WAYNE GAUTHIER V ALPENA CNTY PROSECUTOR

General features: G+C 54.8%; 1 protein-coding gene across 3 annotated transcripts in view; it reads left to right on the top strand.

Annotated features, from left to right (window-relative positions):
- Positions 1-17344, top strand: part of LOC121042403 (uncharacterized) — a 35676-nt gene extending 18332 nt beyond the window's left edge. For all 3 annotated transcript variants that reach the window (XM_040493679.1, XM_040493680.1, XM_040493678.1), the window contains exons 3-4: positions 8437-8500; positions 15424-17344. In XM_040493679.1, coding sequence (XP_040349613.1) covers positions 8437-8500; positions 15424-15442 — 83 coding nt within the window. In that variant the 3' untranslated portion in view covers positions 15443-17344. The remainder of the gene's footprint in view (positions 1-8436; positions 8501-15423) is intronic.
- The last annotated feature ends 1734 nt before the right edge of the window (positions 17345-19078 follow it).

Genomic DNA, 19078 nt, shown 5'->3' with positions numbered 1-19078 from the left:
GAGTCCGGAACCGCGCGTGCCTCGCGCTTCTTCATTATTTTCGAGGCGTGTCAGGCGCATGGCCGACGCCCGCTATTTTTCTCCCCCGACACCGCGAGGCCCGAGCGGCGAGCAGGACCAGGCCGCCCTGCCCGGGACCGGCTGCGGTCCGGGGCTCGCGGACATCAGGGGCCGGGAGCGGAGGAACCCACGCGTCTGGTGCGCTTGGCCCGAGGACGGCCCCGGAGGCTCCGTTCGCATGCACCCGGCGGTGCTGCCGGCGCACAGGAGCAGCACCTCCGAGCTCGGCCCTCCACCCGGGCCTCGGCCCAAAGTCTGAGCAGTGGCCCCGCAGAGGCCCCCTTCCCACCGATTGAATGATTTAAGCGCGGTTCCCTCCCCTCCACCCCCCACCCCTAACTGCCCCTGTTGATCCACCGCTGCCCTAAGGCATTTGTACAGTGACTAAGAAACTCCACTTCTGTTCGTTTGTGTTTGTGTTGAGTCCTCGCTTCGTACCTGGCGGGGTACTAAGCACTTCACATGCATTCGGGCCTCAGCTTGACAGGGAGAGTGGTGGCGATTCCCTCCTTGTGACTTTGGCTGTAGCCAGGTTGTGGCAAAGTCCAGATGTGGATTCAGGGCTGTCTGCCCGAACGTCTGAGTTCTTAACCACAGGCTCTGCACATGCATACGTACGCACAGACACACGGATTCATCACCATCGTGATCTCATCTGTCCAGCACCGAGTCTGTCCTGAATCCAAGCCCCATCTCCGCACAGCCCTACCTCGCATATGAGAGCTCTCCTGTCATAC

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STATE OF MICHIGAN COURT OF APPEALS WAYNE GAUTHIER, d/b/a CONCERT CONNECTION, FOR PUBLICATION June 28, 2005 9:05 a.m. Plaintiff-Appellant, v No. 253200 Alpena Circuit Court LC No. 03-003317-AZ ALPENA COUNTY PROSECUTOR, Defendant-Appellee. Official Reported Version Before: Murray, P.J., and O'Connell and Donofrio, JJ. PER CURIAM. Plaintiff appeals as of right a declaratory judgment in which the trial court declared that certain items offered for sale at plaintiff 's business constitute "drug paraphernalia" under MCL 333.7451, and were sold or offered for sale in violation of MCL 333.7453(1). We affirm in part and reverse in part. Plaintiff is the owner and operator of a small business called Concert Connection, which is located in Alpena. Concert Connection offers a variety of items for sale, including hats, Tshirts, wall hangings, black-light hangings, pipes, patches, stickers, posters, and rock and roll memorabilia. In February 2003, Michigan State Police Detective Sergeant Robert Hahn, who was assigned to an undercover narcotics team, investigated plaintiff 's business and observed items that he believed to be drug paraphernalia being offered for sale. Thereafter, pursuant to MCL 333.7453(2), the Alpena County Prosecuting Attorney sent plaintiff written notice informing him that various products offered for sale at Concert Connection constituted drug paraphernalia under MCL 333.7451, that MCL 333.7453 prohibits the sale of drug paraphernalia, and that he would be arrested if he did not refrain from selling such items. A second letter from the Alpena County Prosecuting Attorney's office to plaintiff specifically described the items plaintiff was allegedly selling in violation of MCL 333.7453 as all pipes and instruments used for smoking marijuana, including "dugouts," "one-hitters," water pipes (commonly referred to as "bongs"), and "bowls," handheld metallic scales, cocaine kits, "bullets," "snorters," and small -1- spoons, with or without a chain and glass vial attached, that are used to snort controlled substances. Plaintiff filed an action seeking a declaratory judgment1 regarding the legality of the items he was offering for sale at his store. Specifically, plaintiff sought a ruling regarding whether the items constituted drug paraphernalia under MCL 333.7451 or whether the items were exempt from the definition of "drug paraphernalia" under MCL 333.7457(d) and (e). After conducting a hearing on the matter, the trial court issued a declaratory judgment. The trial court determined that the handheld metallic scales identified by the prosecutor did not constitute drug paraphernalia under MCL 333.7451. However, the trial court determined that certain other items that plaintiff offered for sale at his store, including pipes constructed from glass, stone and metal with a metal screen filter, bongs (with or without an attached rubber face mask), dugouts, and cocaine bullets constituted drug paraphernalia under MCL 333.7451, and were not exempt under MCL 333.7457. Plaintiff 's appeal requires this Court to interpret certain provisions of the controlled substances act, which is article 7 of the Public Health Code, MCL 333.7101 et seq. The interpretation of statutes involves a question of law, which we review de novo. Eggleston v BioMedical Applications of Detroit, Inc, 468 Mich 29, 32; 658 NW2d 139 (2003). This Court reviews a trial court's decision to grant or deny declaratory relief for an abuse of discretion. See Allstate Ins Co v Hayes, 442 Mich 56, 74; 499 NW2d 743 (1993). MCL 333.7453(1) prohibits the sale of drug paraphernalia. A person who is convicted of selling drug paraphernalia under MCL 333.7453 is guilty of a misdemeanor. MCL 333.7455. "Drug paraphernalia" is defined by MCL 333.7451 as any equipment, product, material, or combination of equipment, products, or materials, which is specifically designed for use in planting; propagating; cultivating; growing; harvesting; manufacturing; compounding; converting; producing; processing; preparing; testing; analyzing; packaging; repackaging; storing; containing; concealing; injecting, ingesting, inhaling, or otherwise introducing into the human body a controlled substance; including, but not limited to, all of the following: * * * (c) A weight scale or balance specifically designed for use in weighing or measuring a controlled substance. * * * 1 A person who receives written notice under MCL 333.7453(2) that he or she is in possession of material that has been determined to be drug paraphernalia under MCL 333.7451 "may commence an action for a declaratory judgment to obtain an adjudication of the legality of the intended sale or offer to sell." MCL 333.7459(1). -2- (f) An object specifically designed for use in ingesting, inhaling, or otherwise introducing marihuana, cocaine, hashish, or hashish oil into the human body. * * * (i) A device, commonly known as a cocaine kit, that is specifically designed for use in ingesting, inhaling, or otherwise introducing controlled substances into the human body, and which consists of at least a razor blade and a mirror. (j) A device, commonly known as a bullet, that is specifically designed to deliver a measured amount of controlled substances to the user. (k) A device, commonly known as a snorter, that is specifically designed to carry a small amount of controlled substances to the user's nose. * * * (m) A spoon, with or without a chain attached, that has a small diameter bowl and that is specifically designed for use in ingesting, inhaling, or otherwise introducing controlled substances into the human body. MCL 333.7457 exempts certain items from the prohibition on the sale of drug paraphernalia. The relevant exemption under the facts of this case is contained in MCL 333.7457(d), which provides that "[e]quipment, a product, or material which may be used in the preparation or smoking of tobacco or smoking herbs other than a controlled substance" is exempt from the definition of "drug paraphernalia." (Emphasis added.)2 Plaintiff argues that the trial court erred in concluding that certain items offered for sale at his store constituted drug paraphernalia under MCL 333.7451 because they were not "specifically designed" for the uses listed in MCL 333.7451. We disagree. We affirm the trial court's conclusion that the items in question are drug paraphernalia because these items are specifically designed for the uses listed in MCL 333.7451. Historical uses dictate that such items as a bong, a dugout, and a cocaine bullet are "specifically designed" to introduce a controlled substance into the human body. Notwithstanding the fact that the pipes, bongs, and dugouts are "specifically designed" to introduce a controlled substance into the human body, however, we note that such items "may be used in the preparation or smoking of tobacco or smoking herbs other than a controlled substance," and therefore are exempt from the definition of "drug 2 The problem with the statute is that even if each item were designed solely for the purpose of introducing a controlled substance into the human body, it would still be exempt if it "may be used" in the preparation and smoking of tobacco. We note the obvious: any item that is used to smoke marijuana may be used to smoke tobacco. The statute itself does not require that it be used to smoke tobacco, only that it "may be" used to smoke tobacco. -3- paraphernalia" under MCL 333.7457(d).3 The trial court erred when it failed to apply the exemption. Although the trial court ultimately held that the pipes, bongs, and dugouts that plaintiff 's store offered for sale were not exempt from the definition of "drug paraphernalia," the trial court correctly observed that, under the plain language of MCL 333.7457(d), the pipes, bongs, and dugouts would be exempt because, "due to the similarity in the nature of tobacco and marijuana, it is within the realm of possibility that bongs, the pipes identified by this Court as drug paraphernalia, and dug-outs may be used in the legal preparation or smoking of tobacco or herbs." However, the trial court concluded that a plain reading of the exemption contained in MCL 333.7457(d) "would render the drug paraphernalia statute meaningless."4 Therefore, in an attempt to give effect to all provisions of the controlled substances act, the trial court interpreted "the term 'may' to refer to the likelihood that such items will be used to smoke tobacco, rather than the ability of a person to use such items to smoke tobacco." Using its interpretation of the term "may," the trial court concluded that there was "'essentially no likelihood whatsoever'" that the pipes, bongs, and dugouts were being used to smoke tobacco and therefore ruled that the pipes, bongs, and dugouts were not exempt under MCL 333.7457(d). We laud the trial court's creative attempt to make sense of an exemption that, at best, is puzzling, and, at worst, creates a substantial loophole that effectively swallows the definition of "drug paraphernalia" in MCL 333.7451. On the one hand, MCL 333.7451 broadly defines "drug paraphernalia" as "[a]ny equipment, product, [or] material . . . which is specifically designed for use in . . . . introducing into the human body a controlled substance . . . ." On the other hand, the exemption contained in MCL 333.7457(d), which exempts any product or material that "may be used" to smoke tobacco, herbs, or something other than a controlled substance, is itself so broad that it nearly consumes the definition of "drug paraphernalia" contained in MCL 333.7451 and effectively creates a loophole that could result in legalizing the sale of many items that do, in fact, constitute drug paraphernalia. While we appreciate the difficult task faced by the trial court in attempting to rectify these two impossibly inconsistent statutes, we nevertheless hold that the trial court erred by concluding that the pipes, bongs, and dugouts were not exempt under MCL 333.7457(d). The language of MCL 333.7457(d) plainly exempts "[e]quipment, a product, or material which may be used in the preparation or smoking of tobacco or smoking herbs other than a controlled substance." (Emphasis added.) As used in this context, the term "may" is "used to express possibility . . . ." Random House Webster's College Dictionary (1997). See also Black's Law Dictionary (8th ed) (defining the term "may" as "[t]o be a possibility"). As the trial court correctly observed, because of the similar nature of marijuana or hashish and tobacco or herbs, it 3 Regarding the cocaine bullet, we observe that MCL 333.7451(j) specifically includes a "bullet" in the definition of "drug paraphernalia," so we agree with the trial court's conclusion that the cocaine bullets described by the investigating officer constituted drug paraphernalia. 4 We agree with the trial court that, regarding these items, the exemption consumes the statute and renders the statute, for the most part, meaningless. -4- is possible to use a pipe, bong, or dugout to smoke tobacco or herbs that are not controlled substances. Indeed, the prosecutor's only witness testified that the Smoke Stopper, water pipe, and onyx pipe admitted as exhibits could be used for smoking tobacco. Therefore, we hold that under the plain language of MCL 333.7457(d), the pipes, bongs, and dugouts offered for sale at plaintiff 's business are exempt from the definition of "drug paraphernalia." The trial court's statements on the record and in its opinion imply that its decision was based, at least in part, on the rule of statutory construction that disfavors a literal interpretation of statutory language when that interpretation would lead to an absurd result. See Jennings v Southwood, 446 Mich 125, 133; 521 NW2d 230 (1994); Houghton Lake Area Tourism & Convention Bureau v Wood, 255 Mich App 127, 142-143; 662 NW2d 758 (2003). We concede that the result in this case is absurd. However, the absurd result rule applies only when statutes are ambiguous, Houghton Lake, supra at 143, and in this case, while MCL 333.7451 and MCL 333.7457(d) are not consistent, the language used by the Legislature in both statutes is clear and unambiguous. Moreover, the Legislature, not this Court, created and enacted this absurdity, and we decline to invade the province of the Legislature and engage in "judicial lawmaking" when the Legislature has spoken on this issue. In our view, the language used by the Legislature in both MCL 333.7451 and MCL 333.7457(d) is plain and unambiguous even though the statutes, when read together, are completely incongruent. "[T]he lawmaking power is reposed in the people as reflected in the work of the Legislature, and, absent a constitutional violation, the courts have no legitimacy in overruling or nullifying the people's representatives." Robinson v Detroit, 462 Mich 439, 467; 613 NW2d 307 (2000). Rather than usurp the authority of the Legislature to make laws, we leave it to the Legislature to reconsider the language used in MCL 333.7451 and MCL 333.7457(d) and make appropriate amendments to those statutes to eliminate this loophole and give MCL 333.7451 the teeth it needs to enable it to appropriately limit the sale of drug paraphernalia in the state of Michigan. In sum, we reverse the trial court's holding that the pipes, bongs, and dugouts were not exempt from the definition of "drug paraphernalia" under MCL 333.7457(d). In all other respects, we affirm the declaratory judgment issued by the trial court. Affirmed in part and reversed in part. /s/ Christopher M. Murray /s/ Peter D. O'Connell /s/ Pat M. Donofrio -5-